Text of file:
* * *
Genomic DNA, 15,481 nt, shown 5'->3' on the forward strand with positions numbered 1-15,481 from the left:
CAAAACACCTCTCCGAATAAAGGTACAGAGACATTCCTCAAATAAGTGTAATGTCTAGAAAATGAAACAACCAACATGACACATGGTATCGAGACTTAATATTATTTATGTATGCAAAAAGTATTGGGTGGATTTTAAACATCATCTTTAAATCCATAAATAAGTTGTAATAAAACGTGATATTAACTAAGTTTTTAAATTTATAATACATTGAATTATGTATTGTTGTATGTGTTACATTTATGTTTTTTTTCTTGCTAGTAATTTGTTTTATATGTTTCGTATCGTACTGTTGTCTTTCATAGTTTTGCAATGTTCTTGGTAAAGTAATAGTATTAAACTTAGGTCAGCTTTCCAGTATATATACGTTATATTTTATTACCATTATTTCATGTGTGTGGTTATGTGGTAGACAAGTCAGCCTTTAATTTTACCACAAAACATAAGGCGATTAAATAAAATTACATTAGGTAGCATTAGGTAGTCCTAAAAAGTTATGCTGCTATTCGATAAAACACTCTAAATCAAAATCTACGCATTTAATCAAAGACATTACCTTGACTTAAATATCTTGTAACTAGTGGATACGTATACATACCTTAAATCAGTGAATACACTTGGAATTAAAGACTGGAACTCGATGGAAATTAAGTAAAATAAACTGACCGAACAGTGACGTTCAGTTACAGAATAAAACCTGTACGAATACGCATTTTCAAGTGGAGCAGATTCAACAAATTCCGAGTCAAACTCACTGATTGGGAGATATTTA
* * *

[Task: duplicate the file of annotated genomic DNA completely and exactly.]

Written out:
Genomic DNA, 15,481 nt, shown 5'->3' on the forward strand with positions numbered 1-15,481 from the left:
CAAAACACCTCTCCGAATAAAGGTACAGAGACATTCCTCAAATAAGTGTAATGTCTAGAAAATGAAACAACCAACATGACACATGGTATCGAGACTTAATATTATTTATGTATGCAAAAAGTATTGGGTGGATTTTAAACATCATCTTTAAATCCATAAATAAGTTGTAATAAAACGTGATATTAACTAAGTTTTTAAATTTATAATACATTGAATTATGTATTGTTGTATGTGTTACATTTATGTTTTTTTTCTTGCTAGTAATTTGTTTTATATGTTTCGTATCGTACTGTTGTCTTTCATAGTTTTGCAATGTTCTTGGTAAAGTAATAGTATTAAACTTAGGTCAGCTTTCCAGTATATATACGTTATATTTTATTACCATTATTTCATGTGTGTGGTTATGTGGTAGACAAGTCAGCCTTTAATTTTACCACAAAACATAAGGCGATTAAATAAAATTACATTAGGTAGCATTAGGTAGTCCTAAAAAGTTATGCTGCTATTCGATAAAACACTCTAAATCAAAATCTACGCATTTAATCAAAGACATTACCTTGACTTAAATATCTTGTAACTAGTGGATACGTATACATACCTTAAATCAGTGAATACACTTGGAATTAAAGACTGGAACTCGATGGAAATTAAGTAAAATAAACTGACCGAACAGTGACGTTCAGTTACAGAATAAAACCTGTACGAATACGCATTTTCAAGTGGAGCAGATTCAACAAATTCCGAGTCAAACTCACTGATTGGGAGATATTTA